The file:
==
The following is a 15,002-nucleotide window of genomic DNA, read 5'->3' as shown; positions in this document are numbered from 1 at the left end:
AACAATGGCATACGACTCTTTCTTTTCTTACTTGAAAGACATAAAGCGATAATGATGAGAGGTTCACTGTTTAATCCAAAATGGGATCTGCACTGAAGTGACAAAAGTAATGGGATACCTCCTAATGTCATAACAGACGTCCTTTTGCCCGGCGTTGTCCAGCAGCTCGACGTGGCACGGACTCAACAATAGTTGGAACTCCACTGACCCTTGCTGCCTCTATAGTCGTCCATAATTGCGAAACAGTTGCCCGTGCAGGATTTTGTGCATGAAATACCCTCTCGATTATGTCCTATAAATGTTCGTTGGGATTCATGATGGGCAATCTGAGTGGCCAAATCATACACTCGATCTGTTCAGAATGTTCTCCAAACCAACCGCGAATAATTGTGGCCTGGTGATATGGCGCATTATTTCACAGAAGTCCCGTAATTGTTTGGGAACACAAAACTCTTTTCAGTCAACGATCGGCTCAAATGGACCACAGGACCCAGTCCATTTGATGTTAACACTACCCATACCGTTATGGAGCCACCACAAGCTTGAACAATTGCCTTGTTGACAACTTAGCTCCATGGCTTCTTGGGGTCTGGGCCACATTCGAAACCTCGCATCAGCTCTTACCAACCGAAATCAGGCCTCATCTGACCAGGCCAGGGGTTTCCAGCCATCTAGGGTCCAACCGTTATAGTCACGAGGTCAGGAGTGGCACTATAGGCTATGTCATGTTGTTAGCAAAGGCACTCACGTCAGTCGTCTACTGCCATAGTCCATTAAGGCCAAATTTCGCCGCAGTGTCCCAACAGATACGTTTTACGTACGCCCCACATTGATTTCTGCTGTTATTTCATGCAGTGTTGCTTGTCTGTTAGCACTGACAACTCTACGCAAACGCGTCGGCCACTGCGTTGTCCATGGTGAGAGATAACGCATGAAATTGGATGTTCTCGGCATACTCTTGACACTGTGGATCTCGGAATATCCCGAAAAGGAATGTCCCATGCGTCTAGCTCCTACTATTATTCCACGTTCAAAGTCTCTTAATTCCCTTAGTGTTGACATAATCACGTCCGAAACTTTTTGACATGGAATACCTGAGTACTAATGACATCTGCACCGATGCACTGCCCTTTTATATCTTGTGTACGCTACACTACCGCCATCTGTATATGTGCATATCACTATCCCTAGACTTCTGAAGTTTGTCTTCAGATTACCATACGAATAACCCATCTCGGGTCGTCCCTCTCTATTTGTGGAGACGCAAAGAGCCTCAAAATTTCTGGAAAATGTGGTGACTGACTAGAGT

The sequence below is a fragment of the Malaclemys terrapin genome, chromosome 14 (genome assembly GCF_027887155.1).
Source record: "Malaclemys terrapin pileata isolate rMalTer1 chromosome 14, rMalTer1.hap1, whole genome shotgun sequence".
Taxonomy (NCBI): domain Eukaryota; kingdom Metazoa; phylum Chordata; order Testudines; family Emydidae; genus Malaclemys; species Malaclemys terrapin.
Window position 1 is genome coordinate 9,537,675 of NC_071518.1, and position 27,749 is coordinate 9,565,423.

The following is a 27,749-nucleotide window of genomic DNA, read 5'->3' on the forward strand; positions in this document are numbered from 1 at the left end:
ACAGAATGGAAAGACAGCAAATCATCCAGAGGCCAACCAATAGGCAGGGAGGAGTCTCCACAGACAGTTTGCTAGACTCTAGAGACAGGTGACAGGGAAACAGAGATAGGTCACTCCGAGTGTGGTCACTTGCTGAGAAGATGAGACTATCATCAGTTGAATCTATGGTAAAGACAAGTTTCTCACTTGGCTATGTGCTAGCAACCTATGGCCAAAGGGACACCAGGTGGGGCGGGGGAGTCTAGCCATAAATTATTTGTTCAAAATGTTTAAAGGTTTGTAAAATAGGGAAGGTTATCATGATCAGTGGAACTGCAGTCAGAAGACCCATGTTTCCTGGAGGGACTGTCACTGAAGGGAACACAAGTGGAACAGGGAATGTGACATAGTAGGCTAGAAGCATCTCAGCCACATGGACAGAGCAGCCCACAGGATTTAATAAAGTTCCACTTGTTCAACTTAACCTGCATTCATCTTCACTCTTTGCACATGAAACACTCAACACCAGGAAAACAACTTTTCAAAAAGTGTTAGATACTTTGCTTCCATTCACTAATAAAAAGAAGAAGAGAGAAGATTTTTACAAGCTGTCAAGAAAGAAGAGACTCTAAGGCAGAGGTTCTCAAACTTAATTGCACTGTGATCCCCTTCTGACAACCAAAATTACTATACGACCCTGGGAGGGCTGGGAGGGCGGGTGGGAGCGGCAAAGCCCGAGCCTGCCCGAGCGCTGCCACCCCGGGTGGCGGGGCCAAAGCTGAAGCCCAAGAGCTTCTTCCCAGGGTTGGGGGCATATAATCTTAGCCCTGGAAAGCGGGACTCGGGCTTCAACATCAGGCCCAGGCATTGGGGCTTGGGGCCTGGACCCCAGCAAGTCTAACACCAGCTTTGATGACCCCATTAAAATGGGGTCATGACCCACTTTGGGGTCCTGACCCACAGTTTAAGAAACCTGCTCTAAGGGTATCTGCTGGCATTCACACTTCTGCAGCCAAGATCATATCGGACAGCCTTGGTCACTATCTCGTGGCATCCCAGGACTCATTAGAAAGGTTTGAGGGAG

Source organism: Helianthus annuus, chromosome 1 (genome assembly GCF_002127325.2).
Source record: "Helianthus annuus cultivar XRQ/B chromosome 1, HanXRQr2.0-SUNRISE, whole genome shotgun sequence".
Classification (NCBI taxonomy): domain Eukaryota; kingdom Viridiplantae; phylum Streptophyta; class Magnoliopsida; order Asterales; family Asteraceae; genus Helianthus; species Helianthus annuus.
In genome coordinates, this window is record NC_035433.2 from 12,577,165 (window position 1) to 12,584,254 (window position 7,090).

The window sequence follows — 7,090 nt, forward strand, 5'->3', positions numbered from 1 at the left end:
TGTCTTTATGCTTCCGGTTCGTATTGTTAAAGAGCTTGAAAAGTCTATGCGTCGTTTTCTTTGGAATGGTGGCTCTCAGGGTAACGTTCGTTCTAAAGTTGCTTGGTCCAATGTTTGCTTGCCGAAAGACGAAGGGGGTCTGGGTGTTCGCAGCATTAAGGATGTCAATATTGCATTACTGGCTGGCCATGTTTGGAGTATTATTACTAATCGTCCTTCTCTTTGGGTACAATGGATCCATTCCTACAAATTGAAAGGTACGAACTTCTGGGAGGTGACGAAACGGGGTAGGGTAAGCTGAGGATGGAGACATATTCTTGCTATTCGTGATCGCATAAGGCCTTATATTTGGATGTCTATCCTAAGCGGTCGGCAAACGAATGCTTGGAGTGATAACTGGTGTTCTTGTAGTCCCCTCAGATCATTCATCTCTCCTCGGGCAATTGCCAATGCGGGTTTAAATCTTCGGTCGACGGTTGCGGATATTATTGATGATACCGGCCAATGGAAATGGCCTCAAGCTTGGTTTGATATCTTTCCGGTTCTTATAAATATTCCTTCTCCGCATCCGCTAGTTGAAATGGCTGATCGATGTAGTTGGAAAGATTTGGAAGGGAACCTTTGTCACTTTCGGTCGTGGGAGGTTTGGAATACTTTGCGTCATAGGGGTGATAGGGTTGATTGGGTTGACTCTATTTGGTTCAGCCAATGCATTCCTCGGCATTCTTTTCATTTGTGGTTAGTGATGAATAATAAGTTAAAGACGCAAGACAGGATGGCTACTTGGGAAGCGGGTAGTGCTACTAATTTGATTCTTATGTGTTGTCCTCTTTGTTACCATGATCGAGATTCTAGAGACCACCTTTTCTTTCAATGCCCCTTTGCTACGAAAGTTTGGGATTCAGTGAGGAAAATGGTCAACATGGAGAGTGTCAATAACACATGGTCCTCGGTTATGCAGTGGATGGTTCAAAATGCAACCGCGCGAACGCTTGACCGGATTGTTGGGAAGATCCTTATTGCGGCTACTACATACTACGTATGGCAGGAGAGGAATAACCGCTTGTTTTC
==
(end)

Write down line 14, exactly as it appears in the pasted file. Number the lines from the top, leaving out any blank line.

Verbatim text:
TGTCTTTATGCTTCCGGTTCGTATTGTTAAAGAGCTTGAAAAGTCTATGCGTCGTTTTCTTTGGAATGGTGGCTCTCAGGGTAACGTTCGTTCTAAAGTTGCTTGGTCCAATGTTTGCTTGCCGAAAGACGAAGGGGGTCTGGGTGTTCGCAGCATTAAGGATGTCAATATTGCATTACTGGCTGGCCATGTTTGGAGTATTATTACTAATCGTCCTTCTCTTTGGGTACAATGGATCCATTCCTACAAATTGAAAGGTACGAACTTCTGGGAGGTGACGAAACGGGGTAGGGTAAGCTGAGGATGGAGACATATTCTTGCTATTCGTGATCGCATAAGGCCTTATATTTGGATGTCTATCCTAAGCGGTCGGCAAACGAATGCTTGGAGTGATAACTGGTGTTCTTGTAGTCCCCTCAGATCATTCATCTCTCCTCGGGCAATTGCCAATGCGGGTTTAAATCTTCGGTCGACGGTTGCGGATATTATTGATGATACCGGCCAATGGAAATGGCCTCAAGCTTGGTTTGATATCTTTCCGGTTCTTATAAATATTCCTTCTCCGCATCCGCTAGTTGAAATGGCTGATCGATGTAGTTGGAAAGATTTGGAAGGGAACCTTTGTCACTTTCGGTCGTGGGAGGTTTGGAATACTTTGCGTCATAGGGGTGATAGGGTTGATTGGGTTGACTCTATTTGGTTCAGCCAATGCATTCCTCGGCATTCTTTTCATTTGTGGTTAGTGATGAATAATAAGTTAAAGACGCAAGACAGGATGGCTACTTGGGAAGCGGGTAGTGCTACTAATTTGATTCTTATGTGTTGTCCTCTTTGTTACCATGATCGAGATTCTAGAGACCACCTTTTCTTTCAATGCCCCTTTGCTACGAAAGTTTGGGATTCAGTGAGGAAAATGGTCAACATGGAGAGTGTCAATAACACATGGTCCTCGGTTATGCAGTGGATGGTTCAAAATGCAACCGCGCGAACGCTTGACCGGATTGTTGGGAAGATCCTTATTGCGGCTACTACATACTACGTATGGCAGGAGAGGAATAACCGCTTGTTTTC